My parents literally forced us to go to church. I remember rebelling. I remember not wanting to go. They insisted. Eventually, my father was even baptized.

When I was 10, I asked a neighbor girl who also went to my church if she really and truly believed that God listened to us when we prayed? I was wondering and thinking about it. She was utterly convinced he did. She seemed pleased I asked. Her confidence buoyed me.

By the time I was 12, in the 6th grade, I was extremely rebellious… struggling with the preteen/teen phase. I was a good student at school, great academically, but rebellious at home with my parents.  There was a girl at school who would bully me, call me names, make fun of me, taunt me, and one day I finally got so fed up with it I pushed her against the wall. And almost hit her. But I stopped myself. I think that woke her up – and it woke me up, too.

While I was struggling and my parents were upset with me, and I was writing all the anger out in my journal, I gradually began to believe in God.

By the time I was in 7th grade, I was my normal self again (and there is more to the story, connected to the bullying episodes). In fact, I must have been so different, because my teachers selected me to be the 7th grade student of the month for September. I was the first 7th grader of the year to have that honor, and I had no idea what it even meant. The school newspaper interviewed me, took my picture, and asked me for a statement. I said, “I don’t know what to say,” and so next to my picture, there is no comment. Later, I learned people would say something like “honored to have been chosen” or something like that. They only did this for the 7th graders and 10th graders.

So much of my high school was new to all of us: my parents, and me, of course. I felt like I was swimming in unknown waters sometimes since my parents had not grown up here, and I was trying to figure some things out on my own. They were not used to rebellious teens, teens who went out with their friends on weekends, and so much more that was so different. They grew up in a place and a time where one did not dare talk back to her parents. It must have felt like they were trying to swim and stay afloat, too.

Also at that time, 7th-8th grade, I became more involved in the church’s youth group.  By this time, my parents did not attend regularly, and I was the one asking them to take me. At some point, they had stopped going to church and our attendance was sporadic, but for some reason, I wanted to go. I attended any activity they had for my age: Wednesday night youth choir and classes, Sunday night youth group and church and our youth choir singing every Sunday night, handbell choir, and later in high school I was part of a singing ensemble and we sang special pieces. (Our youth minister was also our music minister.) I went on retreats, music camp, etc.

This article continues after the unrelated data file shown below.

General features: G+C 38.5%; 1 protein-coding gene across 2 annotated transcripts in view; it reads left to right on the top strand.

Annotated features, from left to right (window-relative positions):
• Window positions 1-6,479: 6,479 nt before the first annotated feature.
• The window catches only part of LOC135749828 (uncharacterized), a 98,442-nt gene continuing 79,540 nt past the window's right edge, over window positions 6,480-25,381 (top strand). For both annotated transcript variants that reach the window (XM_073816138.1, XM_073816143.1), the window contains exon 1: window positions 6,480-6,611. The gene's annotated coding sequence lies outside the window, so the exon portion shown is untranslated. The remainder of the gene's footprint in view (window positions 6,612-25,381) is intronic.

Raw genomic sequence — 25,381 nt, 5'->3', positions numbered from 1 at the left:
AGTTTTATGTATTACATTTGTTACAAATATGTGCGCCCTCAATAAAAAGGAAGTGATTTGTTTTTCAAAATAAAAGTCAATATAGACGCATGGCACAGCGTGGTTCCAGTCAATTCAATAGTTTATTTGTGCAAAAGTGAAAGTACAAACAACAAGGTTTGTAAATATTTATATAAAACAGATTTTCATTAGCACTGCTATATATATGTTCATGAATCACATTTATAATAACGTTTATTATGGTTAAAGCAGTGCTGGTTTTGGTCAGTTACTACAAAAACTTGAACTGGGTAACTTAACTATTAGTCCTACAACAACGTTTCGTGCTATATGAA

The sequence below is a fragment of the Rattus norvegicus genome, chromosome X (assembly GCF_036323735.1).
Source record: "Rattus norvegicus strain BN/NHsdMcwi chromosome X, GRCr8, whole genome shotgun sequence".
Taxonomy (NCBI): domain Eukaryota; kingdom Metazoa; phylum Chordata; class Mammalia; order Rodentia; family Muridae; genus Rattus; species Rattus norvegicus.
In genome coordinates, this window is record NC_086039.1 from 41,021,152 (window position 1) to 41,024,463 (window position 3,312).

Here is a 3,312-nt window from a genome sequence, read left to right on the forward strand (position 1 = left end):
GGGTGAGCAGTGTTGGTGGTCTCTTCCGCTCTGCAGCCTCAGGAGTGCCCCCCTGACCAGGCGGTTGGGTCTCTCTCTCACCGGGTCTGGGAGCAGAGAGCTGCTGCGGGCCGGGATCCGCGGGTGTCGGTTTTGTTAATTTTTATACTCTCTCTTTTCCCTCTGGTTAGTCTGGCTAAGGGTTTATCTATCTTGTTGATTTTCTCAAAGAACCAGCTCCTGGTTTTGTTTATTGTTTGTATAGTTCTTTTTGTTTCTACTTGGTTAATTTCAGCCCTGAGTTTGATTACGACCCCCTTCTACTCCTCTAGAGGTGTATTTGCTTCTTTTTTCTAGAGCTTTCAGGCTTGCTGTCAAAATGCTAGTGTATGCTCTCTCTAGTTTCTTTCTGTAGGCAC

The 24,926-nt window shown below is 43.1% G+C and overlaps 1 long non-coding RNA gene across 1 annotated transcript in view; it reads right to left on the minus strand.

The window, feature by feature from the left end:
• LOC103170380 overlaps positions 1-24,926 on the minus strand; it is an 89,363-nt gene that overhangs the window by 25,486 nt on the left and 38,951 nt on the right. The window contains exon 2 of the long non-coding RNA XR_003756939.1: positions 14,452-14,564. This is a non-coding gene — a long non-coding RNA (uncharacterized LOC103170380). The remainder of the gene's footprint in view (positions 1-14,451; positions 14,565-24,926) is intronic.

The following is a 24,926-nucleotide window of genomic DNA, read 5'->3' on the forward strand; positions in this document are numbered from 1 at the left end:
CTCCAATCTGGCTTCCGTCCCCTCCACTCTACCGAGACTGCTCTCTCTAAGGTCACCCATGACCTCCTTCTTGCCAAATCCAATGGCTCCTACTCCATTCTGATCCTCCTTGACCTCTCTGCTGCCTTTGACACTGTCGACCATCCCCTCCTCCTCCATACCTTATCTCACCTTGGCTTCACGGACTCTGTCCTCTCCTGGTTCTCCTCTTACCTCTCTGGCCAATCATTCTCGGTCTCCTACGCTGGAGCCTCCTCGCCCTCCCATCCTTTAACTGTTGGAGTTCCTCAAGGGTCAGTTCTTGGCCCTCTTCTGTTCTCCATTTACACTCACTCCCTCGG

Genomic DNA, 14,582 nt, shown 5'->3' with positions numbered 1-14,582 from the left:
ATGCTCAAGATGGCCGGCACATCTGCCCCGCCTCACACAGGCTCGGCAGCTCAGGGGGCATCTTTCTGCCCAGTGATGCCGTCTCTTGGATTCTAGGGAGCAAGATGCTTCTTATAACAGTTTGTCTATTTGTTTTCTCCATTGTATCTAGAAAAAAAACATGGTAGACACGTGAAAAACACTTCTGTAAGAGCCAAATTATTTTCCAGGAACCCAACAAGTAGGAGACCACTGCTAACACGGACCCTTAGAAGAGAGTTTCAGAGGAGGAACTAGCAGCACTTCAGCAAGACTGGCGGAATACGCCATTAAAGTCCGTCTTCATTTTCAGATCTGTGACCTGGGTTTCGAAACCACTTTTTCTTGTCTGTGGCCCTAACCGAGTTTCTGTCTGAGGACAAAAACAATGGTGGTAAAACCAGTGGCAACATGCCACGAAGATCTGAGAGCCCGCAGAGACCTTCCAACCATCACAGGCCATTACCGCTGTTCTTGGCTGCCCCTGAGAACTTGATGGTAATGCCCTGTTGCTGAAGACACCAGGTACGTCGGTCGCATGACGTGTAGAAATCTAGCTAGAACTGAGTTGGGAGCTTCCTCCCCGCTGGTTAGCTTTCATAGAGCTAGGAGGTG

When I was 13, I knew that I believed in Jesus. In our church, you had to walk up the aisle if you were going to make a decision – so I did that one day. And was baptized the following Easter. My mother came; my father did not.


Fast forwarding now ahead a great deal… to something that is interesting.  Two years ago, I was in Arlington Heights, Illinois, for a speech and debate tournament that my kids were participating in. (Yes, I know I am skipping way, way ahead. 🙂 Our group had taken over a Christian school for several days (during their spring break) and holding our tournament there.

Parents organize and run the tournaments, and one of my jobs typically at tournaments is to do a brief training session for community volunteers who come in to judge our students. This job allows me to meet many of the people in the surrounding areas who come in to our tournaments to help us with judging. Tournaments in our league rely heavily on community judges: friends, family, acquaintances, anyone (age 18 and older) that would be willing to come and spend 2-3 hours judging students in a speech or debate round. We need anywhere from 300-500 judges for each 3 day tournament. (Most judges end up loving it so much, by the way, we get many repeat volunteers.)

One day during the tournament, an elderly couple who was volunteering seemed quite interested in speaking to me. They were the sweetest people, I remember them coming to me and asking my name, holding my hands, they were so interested in starting a conversation. We started talking, and as it turns out, they had been missionaries in India. Of course, that was their interest in me – they knew where I was from.

I asked them where they had been missionaries. As it turns out, he was a medical missionary doctor in a hospital called…  would you believe it? Frances Newton Mission Hospital, in Ferozepur, India.

True story.

Of course, I could tell them I do not know of any other hospitals in India, but I had surely heard of that one.

I saw them again the next year when they came to volunteer to judge… and we’re heading there again in April.

What are the chances?


How in the world did a girl born in India, who grew up in the south (who used to have a southern accent!)  but who now lives in the Midwest, how did it happen, that I could become a citizen of Heaven?

We all have a story…  of being lost and found, of God working in our lives.